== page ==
Soil seed bank compositional change constrains biodiversity in an invaded species-rich woodland
MetadataShow full item record
Relationships between plant invasion and the soil seed bank in highly diverse fire adapted mediterranean woodlands are poorly understood, yet critical for that ecosystem's conservation. Within the biodiversity hotspot of southwest Australia we investigated the composition and diversity of the Banksia woodland soil seed bank in good condition (GC), medium condition (MC) and poor condition invaded by the South African perennial species Ehrharta calycina (PCe) and Pelargonium capitatum (PCp). The investigation assessed three questions: (1) Do soil seed banks of invaded sites have fewer germinants of native species and more germinants of introduced (non-native) species than sites with minimal invasion? (2) Do soil seed banks show shifts in ecological functional types with invasion? (3) Is the soil seed bank of introduced species persistent? Native species germinants, mainly shrubs and perennial herbs, were highest in GC sites and least in poorer condition sites suggesting a reduction in their numbers had occurred over time. Introduced germinants were dominated by perennial and annual grasses, and annual herbs. E. calycina had the greatest seed density (8328 germinants m-2). More introduced than native germinants occurred in the litter. Rapid germination of introduced species (30% in week 1) compared to native species (4% in week 1) provides the capacity for their early dominance. A limited native soil seed bank and dominant persistent introduced soil seed bank represent great challenges for the structural and functional conservation and restoration of woodland ecosystems. This study provides key new knowledge, applicable to a wide range of ecosystems, to help formulate conservation protocols to control dominant introduced species and conserve and restore biodiverse-rich woodlands. © 2008 Elsevier Ltd. All rights reserved.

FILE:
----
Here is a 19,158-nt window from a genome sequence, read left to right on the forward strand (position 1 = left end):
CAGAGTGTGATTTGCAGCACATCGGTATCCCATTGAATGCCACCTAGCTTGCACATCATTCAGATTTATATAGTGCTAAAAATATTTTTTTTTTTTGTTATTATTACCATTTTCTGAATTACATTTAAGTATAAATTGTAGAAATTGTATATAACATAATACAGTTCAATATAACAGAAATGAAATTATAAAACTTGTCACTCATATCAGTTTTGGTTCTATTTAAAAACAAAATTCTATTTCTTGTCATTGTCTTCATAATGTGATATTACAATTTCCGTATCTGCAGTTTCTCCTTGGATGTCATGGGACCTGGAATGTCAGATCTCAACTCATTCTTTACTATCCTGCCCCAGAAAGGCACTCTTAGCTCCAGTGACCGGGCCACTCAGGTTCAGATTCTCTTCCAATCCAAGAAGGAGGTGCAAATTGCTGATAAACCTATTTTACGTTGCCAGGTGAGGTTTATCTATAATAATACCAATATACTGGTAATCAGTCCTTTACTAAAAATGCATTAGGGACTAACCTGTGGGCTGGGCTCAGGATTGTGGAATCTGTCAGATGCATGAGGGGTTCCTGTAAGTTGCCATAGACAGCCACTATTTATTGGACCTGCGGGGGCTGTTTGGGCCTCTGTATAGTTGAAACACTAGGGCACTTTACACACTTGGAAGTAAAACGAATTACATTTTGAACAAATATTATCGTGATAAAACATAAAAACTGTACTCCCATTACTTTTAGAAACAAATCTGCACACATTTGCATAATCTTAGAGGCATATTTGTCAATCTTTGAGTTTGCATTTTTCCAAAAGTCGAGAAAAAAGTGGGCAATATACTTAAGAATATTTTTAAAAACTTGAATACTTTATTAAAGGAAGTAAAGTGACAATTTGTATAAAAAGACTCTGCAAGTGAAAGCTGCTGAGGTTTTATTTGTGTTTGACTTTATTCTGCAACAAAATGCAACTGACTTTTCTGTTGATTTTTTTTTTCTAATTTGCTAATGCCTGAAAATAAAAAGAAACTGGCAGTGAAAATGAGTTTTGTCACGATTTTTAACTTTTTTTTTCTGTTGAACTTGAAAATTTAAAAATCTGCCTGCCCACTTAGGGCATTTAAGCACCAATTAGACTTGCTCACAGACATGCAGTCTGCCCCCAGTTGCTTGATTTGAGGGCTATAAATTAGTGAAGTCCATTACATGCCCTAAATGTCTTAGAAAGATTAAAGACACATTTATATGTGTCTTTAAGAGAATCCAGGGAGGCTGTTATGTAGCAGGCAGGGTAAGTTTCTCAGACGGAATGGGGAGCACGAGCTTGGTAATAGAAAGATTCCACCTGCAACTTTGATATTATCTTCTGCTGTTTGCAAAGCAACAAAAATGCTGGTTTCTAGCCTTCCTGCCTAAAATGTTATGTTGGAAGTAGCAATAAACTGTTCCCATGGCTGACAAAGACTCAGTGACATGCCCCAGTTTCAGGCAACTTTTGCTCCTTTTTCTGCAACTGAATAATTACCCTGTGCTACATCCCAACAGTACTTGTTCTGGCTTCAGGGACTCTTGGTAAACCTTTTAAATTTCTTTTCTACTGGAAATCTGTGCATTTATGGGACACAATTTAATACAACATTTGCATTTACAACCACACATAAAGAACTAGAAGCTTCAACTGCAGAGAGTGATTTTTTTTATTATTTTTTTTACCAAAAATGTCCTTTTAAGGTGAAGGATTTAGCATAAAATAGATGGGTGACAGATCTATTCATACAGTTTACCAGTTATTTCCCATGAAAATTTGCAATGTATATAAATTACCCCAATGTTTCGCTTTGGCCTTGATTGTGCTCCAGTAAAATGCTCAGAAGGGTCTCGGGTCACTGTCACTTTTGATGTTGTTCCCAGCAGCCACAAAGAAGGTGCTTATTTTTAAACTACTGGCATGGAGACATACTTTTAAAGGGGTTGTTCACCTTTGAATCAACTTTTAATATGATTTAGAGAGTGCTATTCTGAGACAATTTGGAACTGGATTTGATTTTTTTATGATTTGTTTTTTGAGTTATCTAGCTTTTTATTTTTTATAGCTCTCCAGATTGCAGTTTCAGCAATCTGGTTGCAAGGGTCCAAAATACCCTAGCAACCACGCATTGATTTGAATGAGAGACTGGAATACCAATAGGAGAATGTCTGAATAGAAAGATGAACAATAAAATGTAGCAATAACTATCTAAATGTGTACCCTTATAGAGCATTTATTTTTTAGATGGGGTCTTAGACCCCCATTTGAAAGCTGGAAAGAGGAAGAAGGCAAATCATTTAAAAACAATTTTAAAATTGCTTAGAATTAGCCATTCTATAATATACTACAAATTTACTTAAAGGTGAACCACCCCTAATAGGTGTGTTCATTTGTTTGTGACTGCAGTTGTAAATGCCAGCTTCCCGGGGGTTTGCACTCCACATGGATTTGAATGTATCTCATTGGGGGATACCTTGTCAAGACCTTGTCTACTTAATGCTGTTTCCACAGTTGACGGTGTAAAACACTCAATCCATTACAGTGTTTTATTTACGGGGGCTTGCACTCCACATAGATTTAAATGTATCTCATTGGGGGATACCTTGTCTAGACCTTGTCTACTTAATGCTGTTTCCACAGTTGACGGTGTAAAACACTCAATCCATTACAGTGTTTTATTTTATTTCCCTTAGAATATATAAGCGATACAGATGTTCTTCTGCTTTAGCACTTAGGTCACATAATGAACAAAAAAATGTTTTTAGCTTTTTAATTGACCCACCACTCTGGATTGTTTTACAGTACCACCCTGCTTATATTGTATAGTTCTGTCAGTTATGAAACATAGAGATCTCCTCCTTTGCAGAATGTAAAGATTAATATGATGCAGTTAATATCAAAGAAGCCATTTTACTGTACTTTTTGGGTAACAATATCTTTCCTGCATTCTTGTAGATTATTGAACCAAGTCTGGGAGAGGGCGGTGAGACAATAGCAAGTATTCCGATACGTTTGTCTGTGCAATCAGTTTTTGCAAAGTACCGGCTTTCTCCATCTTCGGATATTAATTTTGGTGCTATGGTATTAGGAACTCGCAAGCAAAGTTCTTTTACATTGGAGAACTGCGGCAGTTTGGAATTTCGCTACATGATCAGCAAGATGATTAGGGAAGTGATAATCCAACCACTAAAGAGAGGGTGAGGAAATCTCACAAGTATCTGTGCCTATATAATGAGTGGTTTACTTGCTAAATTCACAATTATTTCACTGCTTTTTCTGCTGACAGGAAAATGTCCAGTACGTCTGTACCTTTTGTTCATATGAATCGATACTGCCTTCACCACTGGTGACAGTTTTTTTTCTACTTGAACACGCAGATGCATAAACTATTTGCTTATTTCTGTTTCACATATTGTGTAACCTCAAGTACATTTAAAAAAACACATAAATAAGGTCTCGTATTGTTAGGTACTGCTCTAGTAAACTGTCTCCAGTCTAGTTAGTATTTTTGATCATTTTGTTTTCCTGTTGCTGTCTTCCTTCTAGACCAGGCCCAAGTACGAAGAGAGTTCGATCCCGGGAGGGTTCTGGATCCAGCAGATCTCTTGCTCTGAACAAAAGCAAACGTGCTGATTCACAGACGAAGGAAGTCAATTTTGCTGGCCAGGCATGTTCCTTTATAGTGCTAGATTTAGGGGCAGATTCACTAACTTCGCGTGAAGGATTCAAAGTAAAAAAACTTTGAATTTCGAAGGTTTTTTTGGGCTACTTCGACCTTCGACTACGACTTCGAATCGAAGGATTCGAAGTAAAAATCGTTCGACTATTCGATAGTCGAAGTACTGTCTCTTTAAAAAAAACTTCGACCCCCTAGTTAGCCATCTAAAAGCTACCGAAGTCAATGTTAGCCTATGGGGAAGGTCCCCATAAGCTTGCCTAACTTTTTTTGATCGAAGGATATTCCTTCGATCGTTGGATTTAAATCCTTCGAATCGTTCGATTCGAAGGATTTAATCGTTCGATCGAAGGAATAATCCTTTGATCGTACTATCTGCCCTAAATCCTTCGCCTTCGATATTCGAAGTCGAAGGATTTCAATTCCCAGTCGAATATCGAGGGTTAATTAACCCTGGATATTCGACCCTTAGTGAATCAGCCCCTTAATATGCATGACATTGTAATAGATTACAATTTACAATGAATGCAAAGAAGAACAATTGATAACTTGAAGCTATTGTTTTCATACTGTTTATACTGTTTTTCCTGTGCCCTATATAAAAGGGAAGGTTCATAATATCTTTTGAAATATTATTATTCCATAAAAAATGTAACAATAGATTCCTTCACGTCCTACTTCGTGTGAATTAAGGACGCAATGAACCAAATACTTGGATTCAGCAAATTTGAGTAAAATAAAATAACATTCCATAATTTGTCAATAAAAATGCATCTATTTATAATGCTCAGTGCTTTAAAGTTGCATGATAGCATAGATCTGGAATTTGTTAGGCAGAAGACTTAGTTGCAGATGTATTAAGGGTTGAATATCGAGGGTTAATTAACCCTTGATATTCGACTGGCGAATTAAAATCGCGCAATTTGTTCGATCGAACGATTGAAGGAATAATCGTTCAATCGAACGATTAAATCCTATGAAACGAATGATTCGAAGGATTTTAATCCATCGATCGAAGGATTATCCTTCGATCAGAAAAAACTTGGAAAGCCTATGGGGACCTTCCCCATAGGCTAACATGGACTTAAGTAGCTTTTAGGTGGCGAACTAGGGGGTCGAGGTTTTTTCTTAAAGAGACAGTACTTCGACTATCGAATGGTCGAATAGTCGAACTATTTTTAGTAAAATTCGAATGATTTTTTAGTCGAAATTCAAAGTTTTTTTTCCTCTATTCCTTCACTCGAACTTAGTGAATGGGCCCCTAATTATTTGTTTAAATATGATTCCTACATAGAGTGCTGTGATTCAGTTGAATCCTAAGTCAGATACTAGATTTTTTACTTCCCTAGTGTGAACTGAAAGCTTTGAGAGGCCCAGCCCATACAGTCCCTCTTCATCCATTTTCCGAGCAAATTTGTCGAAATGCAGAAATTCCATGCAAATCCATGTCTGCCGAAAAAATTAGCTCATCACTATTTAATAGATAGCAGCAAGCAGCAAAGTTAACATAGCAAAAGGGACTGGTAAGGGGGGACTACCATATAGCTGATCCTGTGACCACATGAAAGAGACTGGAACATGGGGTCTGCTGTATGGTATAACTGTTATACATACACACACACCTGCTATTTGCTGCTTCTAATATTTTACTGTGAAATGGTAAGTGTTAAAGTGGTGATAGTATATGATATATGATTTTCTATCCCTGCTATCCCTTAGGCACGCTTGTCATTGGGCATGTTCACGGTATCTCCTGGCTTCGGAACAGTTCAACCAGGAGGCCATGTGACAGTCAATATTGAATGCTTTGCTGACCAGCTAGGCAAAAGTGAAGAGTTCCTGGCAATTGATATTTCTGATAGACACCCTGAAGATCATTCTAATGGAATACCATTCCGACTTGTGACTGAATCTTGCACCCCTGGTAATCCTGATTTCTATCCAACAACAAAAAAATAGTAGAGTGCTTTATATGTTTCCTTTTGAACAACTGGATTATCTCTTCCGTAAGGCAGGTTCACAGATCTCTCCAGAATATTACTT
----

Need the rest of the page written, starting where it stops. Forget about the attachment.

Showing items related by title, author, creator and subject.
Gaol, Mangadas Lumban (2002)The ecology of plant species at Sandford Rocks Nature Reserve (SRNR) was studied. The study site is an important nature reserve that contains relatively undisturbed natural vegetation. It has a mosaic of exposed granite ...
Edaphic constraints on seed germination and emergence of three Acacia species for dryland restoration in Saudi ArabiaMayence, C.; Stevens, J.; Courtney, P.; Dixon, Kingsley (2017)In situ edaphic factors affecting seed germination and seedling emergence of three framework species of Acacia were investigated with the intent of developing fundamental and scalable restoration capacity for Arabian ...
Developing completion criteria for rehabilitation areas on arid and semi-arid mine sites in Western AustraliaBrearley, Darren (2003)Continued expansion of the gold and nickel mining industry in Western Australia during recent years has led to disturbance of larger areas and the generation of increasing volumes of waste rock. Mine operators are obligated ...